Marjon News

New research predicts best strategies for success in the Boat Race

Released: 24.03.16

Oxford and Cambridge crews throughout the history of the Boat Race have been analysed by sport scientists for the first time. 

A new study ‘Oxford and Cambridge Boat Race: performance, pacing and tactics between 1890 and 2014’ published by the University of St Mark & St John in the top journal ‘Sports Medicine’, reveals the most significant factors for victory, based on 124 years of data.

Results show that crews are significantly heavier than they used to be and that an early lead position and fast start strategy is of greater importance than other factors, such as starting stations.

Professor Andrew Edwards says: “It is surprising that no in-depth analysis of historical performances or tactical pacing profiles of the Boat Race exists in scientific literature.

Andrew Edwards Image

 “This was a unique opportunity to investigate factors for optimal performance. For example, the ability to sustain physical exercise for prolonged periods underpins successful performance in many endurance sports.”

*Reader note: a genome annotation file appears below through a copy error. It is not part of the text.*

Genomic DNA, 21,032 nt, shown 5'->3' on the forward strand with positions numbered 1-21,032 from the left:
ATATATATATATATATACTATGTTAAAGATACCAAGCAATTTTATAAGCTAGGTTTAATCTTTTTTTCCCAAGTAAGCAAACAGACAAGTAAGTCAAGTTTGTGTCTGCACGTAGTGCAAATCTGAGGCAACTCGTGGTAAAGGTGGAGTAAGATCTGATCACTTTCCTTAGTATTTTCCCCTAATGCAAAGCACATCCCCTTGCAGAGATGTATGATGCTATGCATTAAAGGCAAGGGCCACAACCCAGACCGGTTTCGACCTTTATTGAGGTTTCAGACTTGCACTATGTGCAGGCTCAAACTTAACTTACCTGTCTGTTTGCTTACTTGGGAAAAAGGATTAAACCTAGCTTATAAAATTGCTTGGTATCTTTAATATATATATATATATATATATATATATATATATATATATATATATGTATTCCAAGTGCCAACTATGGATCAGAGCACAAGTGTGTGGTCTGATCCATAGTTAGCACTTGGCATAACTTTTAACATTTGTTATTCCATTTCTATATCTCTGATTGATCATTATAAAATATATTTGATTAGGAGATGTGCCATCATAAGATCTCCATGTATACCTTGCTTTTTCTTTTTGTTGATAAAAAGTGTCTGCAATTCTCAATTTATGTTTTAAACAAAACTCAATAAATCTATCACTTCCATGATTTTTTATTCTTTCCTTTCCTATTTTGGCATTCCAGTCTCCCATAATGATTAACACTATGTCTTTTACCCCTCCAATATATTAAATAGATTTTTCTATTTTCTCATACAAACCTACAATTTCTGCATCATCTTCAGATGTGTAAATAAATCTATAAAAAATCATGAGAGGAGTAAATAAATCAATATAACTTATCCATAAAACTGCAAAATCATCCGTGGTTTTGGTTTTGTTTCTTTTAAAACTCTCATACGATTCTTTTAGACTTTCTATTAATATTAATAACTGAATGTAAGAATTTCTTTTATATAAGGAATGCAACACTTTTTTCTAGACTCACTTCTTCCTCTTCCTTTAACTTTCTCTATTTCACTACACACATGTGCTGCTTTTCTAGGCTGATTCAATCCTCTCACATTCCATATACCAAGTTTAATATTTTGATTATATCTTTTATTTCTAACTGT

“However, unlike cycling and running, rowing has received comparatively little scientific research on pacing performance and the unique form of head to head competition of two teams directly racing against each other in the Boat Race has so far been unexplored.”

Researchers at the University of St Mark & St John say there is an 80% winning chance from reaching the Mile Post in the lead, which is only 25% of the overall race distance. Much more important than the starting station in the race, is the importance of a heavyweight crew and an early positional advantage.

Professor Edwards adds: “From the first bend, the team starting hard and fast is highly likely to take the opposing teams line and gain the advantage right through to the finishing line –it’s pretty much a done deal.

“Examination of pacing strategies suggests the winning crew needs to set off 15% above their cruising/average boat speed in order to gain positional advantage.”

The study set out to examine the historical development of performances, pacing and tactics as well as physical characteristics of crews.

He continues: “Crews are considerably taller and heavier than they were over 100 years ago. Individuals used to be on average 77kg and 5’11, but are now 94kg and 6’2, so my winning strategy would be to pick the tallest and heaviest crew from undergraduate and postgraduate rowers.”

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